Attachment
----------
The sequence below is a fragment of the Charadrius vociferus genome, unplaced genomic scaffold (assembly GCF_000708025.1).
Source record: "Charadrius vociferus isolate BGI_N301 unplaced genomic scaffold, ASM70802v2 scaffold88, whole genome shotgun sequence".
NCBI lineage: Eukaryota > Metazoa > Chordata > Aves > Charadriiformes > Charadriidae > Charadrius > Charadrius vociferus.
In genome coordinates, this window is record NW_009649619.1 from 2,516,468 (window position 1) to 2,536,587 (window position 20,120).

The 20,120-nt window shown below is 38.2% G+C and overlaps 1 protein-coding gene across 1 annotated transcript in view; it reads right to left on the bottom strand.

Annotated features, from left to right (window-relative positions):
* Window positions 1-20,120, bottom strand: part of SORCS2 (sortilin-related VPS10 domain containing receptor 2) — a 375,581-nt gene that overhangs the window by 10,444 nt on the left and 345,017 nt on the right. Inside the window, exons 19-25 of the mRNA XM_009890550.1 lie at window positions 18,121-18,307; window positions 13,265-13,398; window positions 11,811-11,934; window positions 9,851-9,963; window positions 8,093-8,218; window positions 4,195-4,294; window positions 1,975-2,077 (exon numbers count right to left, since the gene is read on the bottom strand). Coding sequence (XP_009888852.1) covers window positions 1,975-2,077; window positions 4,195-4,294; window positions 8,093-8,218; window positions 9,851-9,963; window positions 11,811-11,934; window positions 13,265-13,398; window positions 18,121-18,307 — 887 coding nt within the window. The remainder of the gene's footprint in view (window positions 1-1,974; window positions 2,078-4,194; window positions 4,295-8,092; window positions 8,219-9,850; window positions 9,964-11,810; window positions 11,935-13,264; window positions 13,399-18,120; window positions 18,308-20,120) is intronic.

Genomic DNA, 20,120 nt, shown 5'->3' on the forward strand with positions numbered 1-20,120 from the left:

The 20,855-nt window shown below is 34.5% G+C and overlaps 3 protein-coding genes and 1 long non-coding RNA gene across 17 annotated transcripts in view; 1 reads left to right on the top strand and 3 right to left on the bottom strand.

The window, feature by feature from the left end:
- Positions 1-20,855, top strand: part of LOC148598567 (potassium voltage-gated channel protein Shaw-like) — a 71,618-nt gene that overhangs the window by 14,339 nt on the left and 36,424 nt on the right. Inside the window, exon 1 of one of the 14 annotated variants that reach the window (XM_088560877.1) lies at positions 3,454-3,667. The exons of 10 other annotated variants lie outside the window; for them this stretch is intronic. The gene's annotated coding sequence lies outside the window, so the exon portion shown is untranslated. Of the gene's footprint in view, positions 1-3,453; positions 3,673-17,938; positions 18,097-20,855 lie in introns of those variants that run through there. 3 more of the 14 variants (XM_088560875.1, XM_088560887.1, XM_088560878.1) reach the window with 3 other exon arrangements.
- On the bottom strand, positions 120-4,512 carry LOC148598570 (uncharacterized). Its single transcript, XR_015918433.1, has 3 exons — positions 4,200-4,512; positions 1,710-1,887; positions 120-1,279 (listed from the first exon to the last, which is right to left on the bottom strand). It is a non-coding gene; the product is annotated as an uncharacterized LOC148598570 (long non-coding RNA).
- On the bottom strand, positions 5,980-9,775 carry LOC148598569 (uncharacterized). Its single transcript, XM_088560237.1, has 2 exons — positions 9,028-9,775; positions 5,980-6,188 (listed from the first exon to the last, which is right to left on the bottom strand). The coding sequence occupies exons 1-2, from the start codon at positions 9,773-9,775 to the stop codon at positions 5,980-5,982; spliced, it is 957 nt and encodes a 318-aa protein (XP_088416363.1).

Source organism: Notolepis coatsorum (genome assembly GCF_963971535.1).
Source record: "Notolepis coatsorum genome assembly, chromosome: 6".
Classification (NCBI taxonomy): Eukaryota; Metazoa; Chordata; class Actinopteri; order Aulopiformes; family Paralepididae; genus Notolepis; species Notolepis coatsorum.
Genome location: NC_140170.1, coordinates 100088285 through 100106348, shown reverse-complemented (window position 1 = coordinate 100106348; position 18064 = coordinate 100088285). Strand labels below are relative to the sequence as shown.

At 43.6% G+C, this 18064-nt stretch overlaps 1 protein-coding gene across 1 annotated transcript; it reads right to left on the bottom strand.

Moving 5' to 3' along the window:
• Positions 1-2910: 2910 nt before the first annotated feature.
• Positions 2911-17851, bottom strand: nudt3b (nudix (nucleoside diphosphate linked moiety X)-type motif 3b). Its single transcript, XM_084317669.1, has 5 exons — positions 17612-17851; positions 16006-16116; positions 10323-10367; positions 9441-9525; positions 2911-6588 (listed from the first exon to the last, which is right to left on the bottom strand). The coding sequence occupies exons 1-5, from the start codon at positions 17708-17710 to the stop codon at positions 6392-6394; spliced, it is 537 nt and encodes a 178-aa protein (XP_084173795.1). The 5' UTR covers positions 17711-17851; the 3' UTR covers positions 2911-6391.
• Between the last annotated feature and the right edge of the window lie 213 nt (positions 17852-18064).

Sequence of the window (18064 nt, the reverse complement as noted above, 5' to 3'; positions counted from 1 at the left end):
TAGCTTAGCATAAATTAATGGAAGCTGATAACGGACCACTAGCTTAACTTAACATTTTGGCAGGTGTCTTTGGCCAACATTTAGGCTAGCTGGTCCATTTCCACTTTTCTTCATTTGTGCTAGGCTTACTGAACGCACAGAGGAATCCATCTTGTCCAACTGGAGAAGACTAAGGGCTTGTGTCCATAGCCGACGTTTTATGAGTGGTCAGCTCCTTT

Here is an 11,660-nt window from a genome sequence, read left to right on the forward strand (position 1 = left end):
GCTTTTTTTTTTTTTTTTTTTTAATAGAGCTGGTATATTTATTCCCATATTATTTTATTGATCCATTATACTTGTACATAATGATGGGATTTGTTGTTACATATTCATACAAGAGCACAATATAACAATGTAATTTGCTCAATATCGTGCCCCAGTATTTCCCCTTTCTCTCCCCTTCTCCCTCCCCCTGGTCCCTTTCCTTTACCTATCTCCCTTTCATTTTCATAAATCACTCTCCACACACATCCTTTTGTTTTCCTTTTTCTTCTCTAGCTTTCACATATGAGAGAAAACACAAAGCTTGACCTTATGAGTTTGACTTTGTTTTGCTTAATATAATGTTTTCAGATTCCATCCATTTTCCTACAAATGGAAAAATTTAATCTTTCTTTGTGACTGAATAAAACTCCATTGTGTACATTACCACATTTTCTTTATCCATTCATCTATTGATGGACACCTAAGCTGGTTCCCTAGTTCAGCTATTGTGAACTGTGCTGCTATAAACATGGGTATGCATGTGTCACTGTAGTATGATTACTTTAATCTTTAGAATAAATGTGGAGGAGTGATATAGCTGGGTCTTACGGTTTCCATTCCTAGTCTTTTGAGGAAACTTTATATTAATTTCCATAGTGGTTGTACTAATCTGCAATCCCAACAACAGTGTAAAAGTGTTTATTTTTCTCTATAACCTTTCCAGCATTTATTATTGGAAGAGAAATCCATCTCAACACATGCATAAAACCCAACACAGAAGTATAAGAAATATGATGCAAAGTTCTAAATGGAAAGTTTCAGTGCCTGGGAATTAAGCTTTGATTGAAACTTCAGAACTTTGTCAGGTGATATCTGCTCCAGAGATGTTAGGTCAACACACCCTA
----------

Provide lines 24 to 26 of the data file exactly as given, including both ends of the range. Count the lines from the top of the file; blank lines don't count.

TAGCTTAGCATAAATTAATGGAAGCTGATAACGGACCACTAGCTTAACTTAACATTTTGGCAGGTGTCTTTGGCCAACATTTAGGCTAGCTGGTCCATTTCCACTTTTCTTCATTTGTGCTAGGCTTACTGAACGCACAGAGGAATCCATCTTGTCCAACTGGAGAAGACTAAGGGCTTGTGTCCATAGCCGACGTTTTATGAGTGGTCAGCTCCTTT

Here is an 11,660-nt window from a genome sequence, read left to right on the forward strand (position 1 = left end):
GCTTTTTTTTTTTTTTTTTTTTAATAGAGCTGGTATATTTATTCCCATATTATTTTATTGATCCATTATACTTGTACATAATGATGGGATTTGTTGTTACATATTCATACAAGAGCACAATATAACAATGTAATTTGCTCAATATCGTGCCCCAGTATTTCCCCTTTCTCTCCCCTTCTCCCTCCCCCTGGTCCCTTTCCTTTACCTATCTCCCTTTCATTTTCATAAATCACTCTCCACACACATCCTTTTGTTTTCCTTTTTCTTCTCTAGCTTTCACATATGAGAGAAAACACAAAGCTTGACCTTATGAGTTTGACTTTGTTTTGCTTAATATAATGTTTTCAGATTCCATCCATTTTCCTACAAATGGAAAAATTTAATCTTTCTTTGTGACTGAATAAAACTCCATTGTGTACATTACCACATTTTCTTTATCCATTCATCTATTGATGGACACCTAAGCTGGTTCCCTAGTTCAGCTATTGTGAACTGTGCTGCTATAAACATGGGTATGCATGTGTCACTGTAGTATGATTACTTTAATCTTTAGAATAAATGTGGAGGAGTGATATAGCTGGGTCTTACGGTTTCCATTCCTAGTCTTTTGAGGAAACTTTATATTAATTTCCATAGTGGTTGTACTAATCTGCAATCCCAACAACAGTGTAAAAGTGTTTATTTTTCTCTATAACCTTTCCAGCATTTATTATTGGAAGAGAAATCCATCTCAACACATGCATAAAACCCAACACAGAAGTATAAGAAATATGATGCAAAGTTCTAAATGGAAAGTTTCAGTGCCTGGGAATTAAGCTTTGATTGAAACTTCAGAACTTTGTCAGGTGATATCTGCTCCAGAGATGTTAGGTCAACACACCCTA